The Seidler group had two main research thrusts. First, we investigate the physics of environmentally- and industrially-relevant materials, with a strong emphasis on advanced x-ray techniques. This includes developing and applying new instruments and techniques for advanced x-ray spectroscopy in the laboratory setting and a wide range of major facilities. Second, again using x-ray methods, we create and study high-energy density plasma systems, such as by illumination with x-ray free electron lasers. These experiments allow us to access experimental systems having electronic temperatures of millions of Kelvin but ion cores that still rest on a periodic lattice. Such systems are a rich testing ground for theoretical treatments of partially ionized plasmas, such is important for several astrophysical problems and also the early stages of inertial confinement fusions.

Lab-based hard x-ray spectrometry

In the process of developing a test-bed for crystal monochromators, we realized modern spherically bent crystal analyzers provide the requisite efficiency and energy resolution to enable a laboratory-based hard x-ray absorption and emission spectrometer. In particular, using our nonresonant x-ray emission spectroscopy (XES) configuration provides count rates intermediate between a monochromatized bending magnet and monochromatized insertion device beamline at a 3rd generation synchrotron. The Seidler group has also published recent improvements that permit excellent scan-to-scan and sample-to-sample reproducibility. (see our publications). The instrument is continually being improved, and is in the process of conducting several studies, including those listed below. If you are interested in the possibility of measuring samples, please contact us.

  • Examples of studies being done in hard x-ray spectrometer:
  • In situ pouch-cell battery studies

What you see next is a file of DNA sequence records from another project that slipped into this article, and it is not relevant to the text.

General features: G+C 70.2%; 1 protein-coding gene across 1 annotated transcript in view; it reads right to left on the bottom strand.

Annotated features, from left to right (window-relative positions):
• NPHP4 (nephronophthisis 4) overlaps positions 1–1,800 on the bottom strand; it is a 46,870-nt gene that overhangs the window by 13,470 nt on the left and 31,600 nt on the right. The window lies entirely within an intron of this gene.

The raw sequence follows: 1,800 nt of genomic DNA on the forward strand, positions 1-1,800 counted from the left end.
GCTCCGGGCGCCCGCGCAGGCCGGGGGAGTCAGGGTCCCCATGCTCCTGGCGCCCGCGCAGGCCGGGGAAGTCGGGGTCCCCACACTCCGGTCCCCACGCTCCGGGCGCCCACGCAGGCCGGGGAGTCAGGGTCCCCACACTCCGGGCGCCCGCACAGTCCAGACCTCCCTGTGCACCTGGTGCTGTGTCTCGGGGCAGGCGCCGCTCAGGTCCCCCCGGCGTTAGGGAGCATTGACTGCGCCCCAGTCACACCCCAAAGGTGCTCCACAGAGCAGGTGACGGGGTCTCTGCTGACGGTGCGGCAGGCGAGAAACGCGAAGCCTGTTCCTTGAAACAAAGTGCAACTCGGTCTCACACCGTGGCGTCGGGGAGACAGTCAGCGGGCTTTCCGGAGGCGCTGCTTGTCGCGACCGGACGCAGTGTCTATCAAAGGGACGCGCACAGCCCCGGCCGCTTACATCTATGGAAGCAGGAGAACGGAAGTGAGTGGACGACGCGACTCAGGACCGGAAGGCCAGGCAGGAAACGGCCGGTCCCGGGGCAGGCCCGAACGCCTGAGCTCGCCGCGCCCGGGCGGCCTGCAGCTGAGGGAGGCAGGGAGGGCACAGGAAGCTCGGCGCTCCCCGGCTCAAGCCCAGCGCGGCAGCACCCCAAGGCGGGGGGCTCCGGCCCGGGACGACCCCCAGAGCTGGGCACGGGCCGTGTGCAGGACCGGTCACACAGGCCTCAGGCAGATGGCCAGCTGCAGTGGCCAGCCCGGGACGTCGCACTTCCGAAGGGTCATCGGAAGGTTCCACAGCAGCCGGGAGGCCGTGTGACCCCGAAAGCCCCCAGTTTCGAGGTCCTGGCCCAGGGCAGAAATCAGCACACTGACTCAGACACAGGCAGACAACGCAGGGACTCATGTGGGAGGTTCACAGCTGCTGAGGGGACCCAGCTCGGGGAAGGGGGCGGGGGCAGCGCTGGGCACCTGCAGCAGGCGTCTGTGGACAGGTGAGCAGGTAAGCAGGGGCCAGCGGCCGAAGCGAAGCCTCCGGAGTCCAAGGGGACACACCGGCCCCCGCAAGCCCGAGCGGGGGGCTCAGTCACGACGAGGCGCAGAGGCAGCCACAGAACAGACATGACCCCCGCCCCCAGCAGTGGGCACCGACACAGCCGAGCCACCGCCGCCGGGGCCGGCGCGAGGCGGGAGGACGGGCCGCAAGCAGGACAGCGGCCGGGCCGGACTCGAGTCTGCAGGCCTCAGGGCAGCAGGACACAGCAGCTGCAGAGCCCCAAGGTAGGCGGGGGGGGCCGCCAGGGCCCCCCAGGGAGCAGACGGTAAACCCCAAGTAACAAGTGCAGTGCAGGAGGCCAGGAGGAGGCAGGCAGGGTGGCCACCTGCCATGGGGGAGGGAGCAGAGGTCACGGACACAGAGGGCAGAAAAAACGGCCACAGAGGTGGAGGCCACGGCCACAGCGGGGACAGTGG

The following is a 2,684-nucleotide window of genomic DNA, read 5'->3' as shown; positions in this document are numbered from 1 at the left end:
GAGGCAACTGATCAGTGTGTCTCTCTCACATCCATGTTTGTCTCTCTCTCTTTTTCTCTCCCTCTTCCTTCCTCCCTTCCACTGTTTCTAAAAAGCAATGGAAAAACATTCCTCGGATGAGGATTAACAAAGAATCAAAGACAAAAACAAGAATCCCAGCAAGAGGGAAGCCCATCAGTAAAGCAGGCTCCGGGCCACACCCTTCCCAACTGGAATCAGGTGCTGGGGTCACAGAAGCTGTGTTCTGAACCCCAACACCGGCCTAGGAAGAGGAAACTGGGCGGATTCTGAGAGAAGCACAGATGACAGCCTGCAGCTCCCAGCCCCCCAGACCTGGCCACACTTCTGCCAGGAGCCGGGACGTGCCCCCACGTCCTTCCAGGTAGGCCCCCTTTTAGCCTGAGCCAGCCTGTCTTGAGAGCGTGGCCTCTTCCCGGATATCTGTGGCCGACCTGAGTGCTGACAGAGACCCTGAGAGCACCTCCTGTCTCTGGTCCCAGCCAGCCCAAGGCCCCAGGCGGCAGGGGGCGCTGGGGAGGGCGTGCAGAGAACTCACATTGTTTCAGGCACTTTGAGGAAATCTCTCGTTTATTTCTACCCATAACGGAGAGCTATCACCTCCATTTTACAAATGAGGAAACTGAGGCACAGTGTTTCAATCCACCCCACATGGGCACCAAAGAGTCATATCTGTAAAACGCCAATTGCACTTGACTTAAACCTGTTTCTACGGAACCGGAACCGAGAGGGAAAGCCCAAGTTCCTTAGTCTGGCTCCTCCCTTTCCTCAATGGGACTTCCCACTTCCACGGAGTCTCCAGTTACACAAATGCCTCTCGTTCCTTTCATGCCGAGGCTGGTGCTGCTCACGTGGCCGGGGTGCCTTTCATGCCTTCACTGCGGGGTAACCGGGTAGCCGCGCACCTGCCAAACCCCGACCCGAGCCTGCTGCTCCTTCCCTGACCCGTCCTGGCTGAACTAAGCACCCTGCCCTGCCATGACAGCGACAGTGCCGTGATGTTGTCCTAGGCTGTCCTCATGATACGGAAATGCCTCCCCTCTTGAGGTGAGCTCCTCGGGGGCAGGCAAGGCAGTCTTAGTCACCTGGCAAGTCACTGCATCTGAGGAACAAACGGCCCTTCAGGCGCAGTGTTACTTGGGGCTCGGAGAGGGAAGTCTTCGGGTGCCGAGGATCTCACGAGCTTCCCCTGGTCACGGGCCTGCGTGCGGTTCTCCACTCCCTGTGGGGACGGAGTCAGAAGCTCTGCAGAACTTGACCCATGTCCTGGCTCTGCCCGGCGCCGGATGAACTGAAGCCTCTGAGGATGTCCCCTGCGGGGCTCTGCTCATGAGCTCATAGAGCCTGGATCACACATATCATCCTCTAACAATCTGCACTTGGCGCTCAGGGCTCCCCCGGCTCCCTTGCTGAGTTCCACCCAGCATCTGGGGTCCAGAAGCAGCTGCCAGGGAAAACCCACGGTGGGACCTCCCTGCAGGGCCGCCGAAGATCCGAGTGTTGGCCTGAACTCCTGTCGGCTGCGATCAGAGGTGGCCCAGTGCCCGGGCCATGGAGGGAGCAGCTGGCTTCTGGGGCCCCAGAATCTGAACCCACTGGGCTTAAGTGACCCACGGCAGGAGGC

• Transition-metal element studies in battery materials
  • Chromium speciation in plastics/soils

Lab-based tender x-ray spectrometry

Project Page

We have recently developed an extremely compact, efficient, high-resolution spectrometer capable of x-ray emission spectroscopy (XES) in the range 2-3 keV. Several studies are underway measuring Kɑ and Kβ emission lines from sulfur and phosphorous in a variety of samples. If you are interested in the capabilities of our spectrometer and the possibility of measuring samples, please contact us.

  • Recent studies include:
  • P Kɑ emission for speciation of P in InP quantum dots
  • S Kɑ emission for S speciation in biochars

Plasma Physics/Warm Dense Matter

Warm dense matter (WDM) is a transitional regime characterized by temperatures and densities intermediate between those of traditional condensed matter and plasma physics. WDM has attracted interest in recent years due to its importance to inertial confinement fusion and the modeling of physical systems found in planetary and stellar astrophysics. At the same time, modern laser plasma facilities and x-ray free electron lasers (XFELs) offer unprecedented experimental capability for producing WDM and probing its physical properties. The Seidler group’s work in this field includes both theoretical modeling of WDM, consisting of ab initio spectroscopy and finite-temperature DFT calculation, as well as experimental studies using X-ray pump-probe experiments carried out at the Linac Coherent Light Source (LCLS). We seek to develop modeling and experimental techniques that, in combination, enable better prediction and measurement of finite-temperature electronic structure and of the state variables of WDM.


  • CEI-XANES (Clean Energy Institute - X-ray Absorption Near Edge Spectrometer) is a user facility in the Molecular Analysis Facility (MAF) of UW, designed for rapid turnaround measurements of transition metals. The MAF employs a staff scientist, Liam Bradshaw, to lend expertise and assist in measurements. (link to CEI-XANES).
  • CEI-XANES Site

Instrument Development

In support of the projects above, we are constantly developing and innovating on a variety of experimental techniques and apparatus.

  • Several recent projects include:
  • Lab-built hard x-ray spectrometer, XANES and XES
  • Lab-built tender x-ray spectrometer, XES, 2-3keV
  • CMOS-based, energy-resolving, small pixel x-ray camera and related software
  • Development of crystal analyzers
  • Low-absorption pouch cell for in situ battery studies